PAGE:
Bord na Gaidhlig has produced a new National Gaelic Language Plan. This sets out priorities for increasing the numbers speaking, learning and using the language.
The central aim of the Plan is to encourage and enable more people to use Gaelic more often and in a wider range of situations. The key messages, aims, priorities and new commitments contained in the Plan all contribute to achieving this increased use of Gaelic.
John Swinney, Deputy First Minister and Cabinet Secretary for Education and Skills said “I am very pleased to launch this new National Gaelic Language Plan which reflects Gaelic’s unique and important contribution to many areas of Scottish life. It is vital that we have clear agreed priorities and continue to work together to increase the numbers speaking, learning and using the language. I would like to commend Bòrd na Gàidhlig for the work they have done in completing this Plan and I look forward to the opportunities for innovation, co-operation and progress prioritised in the plan over the next five years.”
Amongst the priority areas for the next five years are:
Initiatives targeting the use of Gaelic by young people
Increasing the contribution Gaelic makes to the Scottish economy across different sectors
Increasing the demand and provision for Gaelic Education
Developing Gaelic medium workforce recruitment, retention, training and supply
Gaelic in the family
Gaelic Language Plans developed and implemented by public bodies; and
Promotion of the social, economic and cultural value of Gaelic
An Comann Gaidhealach’s newsletter has a summary of the dates for local Mods across Scotland. Education Scotland’s Advice on Gaelic Education refers to such opportunities for personal achievements as an important context for applying language, building confidence and developing a range of skills for learning life and work.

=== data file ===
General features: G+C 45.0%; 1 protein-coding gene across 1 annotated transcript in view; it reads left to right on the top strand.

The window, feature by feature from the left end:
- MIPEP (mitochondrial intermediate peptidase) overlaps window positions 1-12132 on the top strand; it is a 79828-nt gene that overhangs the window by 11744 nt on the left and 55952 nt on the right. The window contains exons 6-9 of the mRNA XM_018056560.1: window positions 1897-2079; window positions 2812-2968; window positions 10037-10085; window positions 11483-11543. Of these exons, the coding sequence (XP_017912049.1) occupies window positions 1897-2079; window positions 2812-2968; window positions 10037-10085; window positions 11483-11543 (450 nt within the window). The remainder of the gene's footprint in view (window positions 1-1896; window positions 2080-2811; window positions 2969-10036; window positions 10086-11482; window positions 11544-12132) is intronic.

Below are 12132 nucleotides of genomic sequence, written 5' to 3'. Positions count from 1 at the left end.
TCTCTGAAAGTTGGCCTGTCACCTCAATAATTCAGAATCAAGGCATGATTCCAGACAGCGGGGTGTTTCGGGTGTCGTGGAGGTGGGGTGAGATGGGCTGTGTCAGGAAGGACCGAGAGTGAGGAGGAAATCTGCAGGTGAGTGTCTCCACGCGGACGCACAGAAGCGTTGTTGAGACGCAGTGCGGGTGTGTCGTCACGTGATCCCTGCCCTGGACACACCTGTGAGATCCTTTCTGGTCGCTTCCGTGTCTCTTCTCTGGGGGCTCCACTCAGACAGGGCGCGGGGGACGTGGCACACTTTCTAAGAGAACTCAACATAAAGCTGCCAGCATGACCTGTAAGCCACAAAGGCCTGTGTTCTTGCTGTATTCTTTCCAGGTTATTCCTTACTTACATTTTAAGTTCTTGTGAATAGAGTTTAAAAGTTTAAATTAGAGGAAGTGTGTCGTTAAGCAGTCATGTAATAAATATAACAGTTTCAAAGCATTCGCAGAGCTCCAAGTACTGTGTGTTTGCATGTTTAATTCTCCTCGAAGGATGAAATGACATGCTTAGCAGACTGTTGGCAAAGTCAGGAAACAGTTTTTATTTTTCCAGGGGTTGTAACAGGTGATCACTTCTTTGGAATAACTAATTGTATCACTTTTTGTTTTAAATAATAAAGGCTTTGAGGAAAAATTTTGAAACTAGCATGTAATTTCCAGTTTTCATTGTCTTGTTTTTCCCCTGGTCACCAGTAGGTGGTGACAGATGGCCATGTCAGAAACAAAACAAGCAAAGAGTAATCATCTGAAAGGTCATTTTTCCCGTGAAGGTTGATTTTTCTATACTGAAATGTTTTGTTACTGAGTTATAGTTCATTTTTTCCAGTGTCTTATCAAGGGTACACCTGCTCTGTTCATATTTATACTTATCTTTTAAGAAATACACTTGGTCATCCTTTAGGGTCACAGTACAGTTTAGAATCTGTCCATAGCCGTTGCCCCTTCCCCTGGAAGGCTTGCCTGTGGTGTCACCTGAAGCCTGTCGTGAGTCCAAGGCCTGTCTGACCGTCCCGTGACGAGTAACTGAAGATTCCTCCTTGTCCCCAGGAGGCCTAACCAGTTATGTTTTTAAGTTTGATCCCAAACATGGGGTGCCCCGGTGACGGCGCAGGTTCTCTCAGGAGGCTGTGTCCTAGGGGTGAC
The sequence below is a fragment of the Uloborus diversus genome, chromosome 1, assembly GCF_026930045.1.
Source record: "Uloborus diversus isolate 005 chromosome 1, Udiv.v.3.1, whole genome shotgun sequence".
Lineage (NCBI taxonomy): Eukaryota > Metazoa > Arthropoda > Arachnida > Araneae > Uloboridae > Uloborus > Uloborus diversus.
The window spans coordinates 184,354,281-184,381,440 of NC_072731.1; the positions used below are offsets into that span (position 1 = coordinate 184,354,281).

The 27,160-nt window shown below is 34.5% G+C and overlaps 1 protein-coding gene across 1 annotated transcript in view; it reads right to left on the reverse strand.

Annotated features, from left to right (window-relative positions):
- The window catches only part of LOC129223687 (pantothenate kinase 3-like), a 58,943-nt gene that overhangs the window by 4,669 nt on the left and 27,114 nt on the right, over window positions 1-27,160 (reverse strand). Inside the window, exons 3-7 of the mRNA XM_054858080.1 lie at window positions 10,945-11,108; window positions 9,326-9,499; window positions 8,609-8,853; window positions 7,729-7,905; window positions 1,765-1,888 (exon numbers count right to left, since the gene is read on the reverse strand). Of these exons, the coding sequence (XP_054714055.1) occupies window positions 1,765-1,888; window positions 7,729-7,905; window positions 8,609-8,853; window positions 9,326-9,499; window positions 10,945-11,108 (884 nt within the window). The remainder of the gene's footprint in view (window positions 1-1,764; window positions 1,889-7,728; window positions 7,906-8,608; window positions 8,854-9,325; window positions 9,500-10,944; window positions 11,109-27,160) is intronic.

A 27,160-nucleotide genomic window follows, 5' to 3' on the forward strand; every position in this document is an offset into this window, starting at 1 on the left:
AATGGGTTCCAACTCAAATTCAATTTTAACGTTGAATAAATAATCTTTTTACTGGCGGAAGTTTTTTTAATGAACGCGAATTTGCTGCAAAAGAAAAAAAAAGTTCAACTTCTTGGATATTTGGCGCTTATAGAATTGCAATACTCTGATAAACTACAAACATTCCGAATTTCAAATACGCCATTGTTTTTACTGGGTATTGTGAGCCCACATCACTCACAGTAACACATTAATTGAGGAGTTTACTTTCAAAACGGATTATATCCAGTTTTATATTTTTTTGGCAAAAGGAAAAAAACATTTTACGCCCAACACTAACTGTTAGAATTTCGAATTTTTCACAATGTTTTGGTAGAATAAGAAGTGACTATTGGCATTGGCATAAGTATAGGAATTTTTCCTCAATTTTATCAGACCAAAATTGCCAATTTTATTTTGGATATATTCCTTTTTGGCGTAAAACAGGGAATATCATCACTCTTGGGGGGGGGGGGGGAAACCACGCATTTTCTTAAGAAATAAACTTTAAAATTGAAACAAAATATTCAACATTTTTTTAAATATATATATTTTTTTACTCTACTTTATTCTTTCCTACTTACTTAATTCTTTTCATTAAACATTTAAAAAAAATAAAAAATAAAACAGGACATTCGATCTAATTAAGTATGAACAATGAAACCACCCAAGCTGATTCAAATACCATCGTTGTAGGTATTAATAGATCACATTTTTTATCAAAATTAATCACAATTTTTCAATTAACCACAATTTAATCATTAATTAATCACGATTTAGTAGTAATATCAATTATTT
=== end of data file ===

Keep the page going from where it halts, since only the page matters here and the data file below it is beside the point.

We have updated the Advice on Gaelic Education to reflect some recent changes to the 1+2 policy. This change enables children to continue with L3, as they move from primary to secondary, if schools are able to demonstrate that children’s achievements are “approaching the second level”. We have included challenge questions, matched to the quality indicators, to support self-evaluation for self-improvement.
SQA has published details of changes to the arrangements for Higher Gaelic (Learners). Units and unit assessments will be removed from session 2018-19 onwards. SQA are strengthening the course assessment to ensure that it continues to assess candidates on the full content of the course, and to maintain the current course value of 24 SCQF credit points. For more details, please visit:
Education Scotland is evidencing many successes for Gaelic (Learners) from the implementation of the policy, Language Learning in Scotland: a 1+2 Approach. Teachers’ commitment to delivering Gaelic within the curriculum is acknowledged. A presentation on the successes and challenges for Gaelic from implementing the policy is available here. One such challenge is that there are many children learning Gaelic as L3 in primary schools for whom a progression pathway into secondary is still to be identified. However, a newly-announced change to how L3 may be delivered may assist with this. In Scotland, we also have an important target to meet in increasing the number of speakers of Gaelic as part of the National Gaelic Language Plan. For this, education has a key role.